Facebook patents social networking update feeds

Feb 26, 2010
This picture taken on January 2010 in Paris shows the internet homepage of the community website facebook. Facebook has won a US patent on news feeds behind the kinds of real-time updates that make social-networking websites a hit with users.

Facebook has won a US patent on news feeds behind the kinds of real-time updates that make social-networking websites a hit with users.

"The launch of News Feed in 2006 was a pivotal moment in Facebook's history and changed the way millions of people consumed and discovered information on the site," Facebook said Friday in an email response to an AFP inquiry.

"We're humbled by the growth and adoption of News Feed over time and pleased with being awarded the patent."

Facebook declined further comment, suggesting AFP contact a lawyer for perspective on the significance of the patent.

The patent summarizes the "invention" as "a method for displaying a news feed in a social network environment."

The method was described in US Patent and Trade Office paperwork as including comments and links posted by social network users for sharing with other members of the online community.

That broad concept strikes at the core of Twitter, which lets people share thoughts or observations at any moment of the day using text messages of 140 characters or less.

Twitter analytics team member Kevin Weil said on Monday that users of the service are creating 50 million of messages per day.

Word of the patent awarded to Facebook co-founder Mark Zuckerberg "et al" this week sparked concern among fans of microblogging service Twitter and other social networking services that thrive on real-time News Feed style updates.

"This is stupid!!!" Twitter user A_Kim83 commented in a growing mountain of tweets on the topic Friday. "Screw you Facebook if you start strong arming other sites."

The patent gives Facebook a potential weapon to fend off competitors on an Internet battlefield where social networking is a hot trend, according to analyst Rob Enderle of Enderle Group in Silicon Valley.

"It is not just Facebook taking on Twitter," Enderle said. "It is taking on MySpace or any other social networking service. You might even argue it is a defensive move against Google."

Early this month the Internet search powerhouse added a Buzz social networking feature to its widely-used free email service Gmail.

Google Buzz allows Gmail users to get updates about what friends are doing online and offers ways to share video, photos and other digitized snippets in a challenge to social networking stars Facebook and Twitter.

While Buzz was bashed for treading on people's privacy by automatically generating social networks for users based on their Gmail contacts, the feature is being honed and may be seen as a threat by Facebook.

"Buzz is a train wreck, but it was enough to scare a bunch of these guys half to death because it showed Google getting into their space," Enderle said.

"Facebook is probably more concerned about Google than Twitter and MySpace combined and squared. Any time a 600 pound gorilla enters your room you are pulling out your heavy weapons."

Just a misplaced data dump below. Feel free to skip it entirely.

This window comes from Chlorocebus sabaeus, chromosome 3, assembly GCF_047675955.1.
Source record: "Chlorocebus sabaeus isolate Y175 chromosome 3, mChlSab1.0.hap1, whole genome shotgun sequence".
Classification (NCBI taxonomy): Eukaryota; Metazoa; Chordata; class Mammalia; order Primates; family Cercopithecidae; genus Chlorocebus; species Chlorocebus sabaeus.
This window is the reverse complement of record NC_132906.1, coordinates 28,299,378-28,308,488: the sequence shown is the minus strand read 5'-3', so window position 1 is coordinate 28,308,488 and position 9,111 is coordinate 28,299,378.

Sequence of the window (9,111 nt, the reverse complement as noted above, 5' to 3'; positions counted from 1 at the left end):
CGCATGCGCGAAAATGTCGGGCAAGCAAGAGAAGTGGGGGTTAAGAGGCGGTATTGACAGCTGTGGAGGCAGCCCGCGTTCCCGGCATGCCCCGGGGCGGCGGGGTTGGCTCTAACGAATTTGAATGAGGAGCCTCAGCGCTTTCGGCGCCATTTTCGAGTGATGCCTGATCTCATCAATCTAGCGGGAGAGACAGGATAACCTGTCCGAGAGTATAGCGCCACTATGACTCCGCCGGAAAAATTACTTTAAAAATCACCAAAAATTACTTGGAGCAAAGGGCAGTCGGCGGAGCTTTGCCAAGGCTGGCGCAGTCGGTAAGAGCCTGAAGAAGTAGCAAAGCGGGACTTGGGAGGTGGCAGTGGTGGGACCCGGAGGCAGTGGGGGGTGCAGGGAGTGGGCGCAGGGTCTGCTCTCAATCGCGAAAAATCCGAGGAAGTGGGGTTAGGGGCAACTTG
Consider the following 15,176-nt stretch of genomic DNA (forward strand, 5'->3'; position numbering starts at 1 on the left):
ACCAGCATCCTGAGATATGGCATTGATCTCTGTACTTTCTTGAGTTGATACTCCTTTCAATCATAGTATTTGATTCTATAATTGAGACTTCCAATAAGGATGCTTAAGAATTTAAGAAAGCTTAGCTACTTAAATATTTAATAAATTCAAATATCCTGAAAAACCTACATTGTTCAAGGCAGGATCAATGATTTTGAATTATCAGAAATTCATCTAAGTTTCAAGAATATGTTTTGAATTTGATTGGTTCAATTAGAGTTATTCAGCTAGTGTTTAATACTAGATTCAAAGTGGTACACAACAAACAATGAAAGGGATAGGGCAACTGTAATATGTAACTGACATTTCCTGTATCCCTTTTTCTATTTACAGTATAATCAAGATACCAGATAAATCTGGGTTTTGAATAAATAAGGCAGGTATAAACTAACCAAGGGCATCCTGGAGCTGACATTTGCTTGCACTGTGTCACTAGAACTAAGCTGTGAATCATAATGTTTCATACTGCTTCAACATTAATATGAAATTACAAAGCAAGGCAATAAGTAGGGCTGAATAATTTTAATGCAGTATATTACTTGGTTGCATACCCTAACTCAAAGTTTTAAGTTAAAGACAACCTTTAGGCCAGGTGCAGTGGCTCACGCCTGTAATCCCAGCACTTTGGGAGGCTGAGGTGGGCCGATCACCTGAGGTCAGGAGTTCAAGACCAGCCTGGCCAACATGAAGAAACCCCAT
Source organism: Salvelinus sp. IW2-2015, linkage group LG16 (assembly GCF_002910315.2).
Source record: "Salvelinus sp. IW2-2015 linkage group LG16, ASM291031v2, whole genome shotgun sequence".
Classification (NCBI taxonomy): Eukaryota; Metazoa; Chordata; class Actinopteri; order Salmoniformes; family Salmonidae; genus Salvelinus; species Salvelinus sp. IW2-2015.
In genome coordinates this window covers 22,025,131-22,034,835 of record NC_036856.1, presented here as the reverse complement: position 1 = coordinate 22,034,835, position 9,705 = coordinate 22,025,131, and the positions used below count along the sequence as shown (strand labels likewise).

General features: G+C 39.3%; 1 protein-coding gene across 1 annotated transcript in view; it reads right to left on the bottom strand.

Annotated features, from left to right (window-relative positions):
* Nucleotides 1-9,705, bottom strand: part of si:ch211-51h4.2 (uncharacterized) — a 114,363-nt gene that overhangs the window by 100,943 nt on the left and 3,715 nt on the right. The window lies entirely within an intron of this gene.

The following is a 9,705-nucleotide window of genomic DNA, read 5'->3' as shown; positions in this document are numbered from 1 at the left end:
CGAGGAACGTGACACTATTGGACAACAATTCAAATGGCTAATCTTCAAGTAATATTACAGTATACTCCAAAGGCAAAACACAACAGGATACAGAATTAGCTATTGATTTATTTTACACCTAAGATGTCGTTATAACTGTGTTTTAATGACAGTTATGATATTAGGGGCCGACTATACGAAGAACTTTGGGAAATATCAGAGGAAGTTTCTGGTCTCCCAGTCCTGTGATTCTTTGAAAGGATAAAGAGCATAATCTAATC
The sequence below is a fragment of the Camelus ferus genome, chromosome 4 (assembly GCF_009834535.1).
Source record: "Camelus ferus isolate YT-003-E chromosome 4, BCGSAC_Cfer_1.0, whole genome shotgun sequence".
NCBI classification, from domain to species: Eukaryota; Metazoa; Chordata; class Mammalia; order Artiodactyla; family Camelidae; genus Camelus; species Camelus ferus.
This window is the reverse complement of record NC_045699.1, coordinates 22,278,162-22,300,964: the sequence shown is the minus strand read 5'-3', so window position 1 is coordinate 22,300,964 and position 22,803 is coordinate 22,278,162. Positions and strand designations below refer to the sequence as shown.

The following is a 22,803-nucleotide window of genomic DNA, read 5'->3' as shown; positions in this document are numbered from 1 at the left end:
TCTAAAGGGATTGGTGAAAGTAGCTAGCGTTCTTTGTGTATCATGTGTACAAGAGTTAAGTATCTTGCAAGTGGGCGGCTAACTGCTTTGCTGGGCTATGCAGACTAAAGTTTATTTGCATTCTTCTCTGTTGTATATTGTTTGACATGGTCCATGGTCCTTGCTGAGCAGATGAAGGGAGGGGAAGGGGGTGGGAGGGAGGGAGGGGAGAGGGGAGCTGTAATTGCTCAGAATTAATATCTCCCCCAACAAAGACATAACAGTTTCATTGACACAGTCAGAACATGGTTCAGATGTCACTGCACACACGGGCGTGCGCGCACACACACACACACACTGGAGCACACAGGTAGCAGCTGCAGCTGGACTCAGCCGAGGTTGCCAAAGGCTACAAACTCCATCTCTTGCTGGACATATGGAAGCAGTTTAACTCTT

Patent in hand, Facebook is in a position to deny others permission to use its invention or license the technology, according to the analyst.

"It is transformational for Facebook and indicates that they have a big desire to own their customers," Enderle said.

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User comments : 7

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NotAsleep
3.7 / 5 (3) Feb 26, 2010
"This is stupid!!!" Twitter user A_Kim83 commented in a growing mountain of tweets on the topic Friday. "Screw you Facebook if you start strong arming other sites."


EXACTLY why I don't use Twitter, I couldn't handle all the extra punctuation.

50 Million messages per day... imagine how much energy would be saved if all this useless information went away
convolutedmind
5 / 5 (2) Feb 26, 2010
This patent is absurd. How can the idea of a social feed be patented, that's just ridiculous.
vantomic
5 / 5 (2) Feb 26, 2010
This is one small example of a huge problem with modern day software and some hardware patents. How can we give exclusive control over something as absurd as this and prove that facebook was truly the inventor. This is why the little guy can never compete, we don't have a team of lawyers to supplement the hardware/software guys. I could have used this idea, which to me parallels knowing to tie your shoe before running, and they can sweep in and patent it then sue me. We are left with our only option, work for these guys or sell our designs and let them flourish. I prefer option C...neither and head over to ebay and sell my product until they get pissed and threaten me with lawyers even though I have never copied someones work in my life.
x646d63
not rated yet Feb 26, 2010
It started with One Click, but will end shortly when the Supreme Court declares all business method patents unenforceable.
addidis
5 / 5 (3) Feb 26, 2010
I for one have boycotted Facebook over this. Put up a goodbye note and in a week will cancel the account, never to give it a second thought.
I also agree with Vantomic , I am a self taught Engineer / developer and am currently sitting on a finished design because I cant afford the 7500 $ of licenses to have the "right" to design electronics that allow use of a micro SD card. You would think they would be ecstatic to see independent firms promoting the use of their product. It would cost me 45,000 to manufacturer enough to make back the 7500 worth of licenses (good for one year) which I would have to guarantee I could sell or be homeless.
sams
5 / 5 (3) Feb 26, 2010
Patents like this are more than just stupid - they are holding back human development.
jac7911
5 / 5 (1) Mar 01, 2010
Agree with you sams. Have a look at all the Microsoft patents. It is getting ridiculous.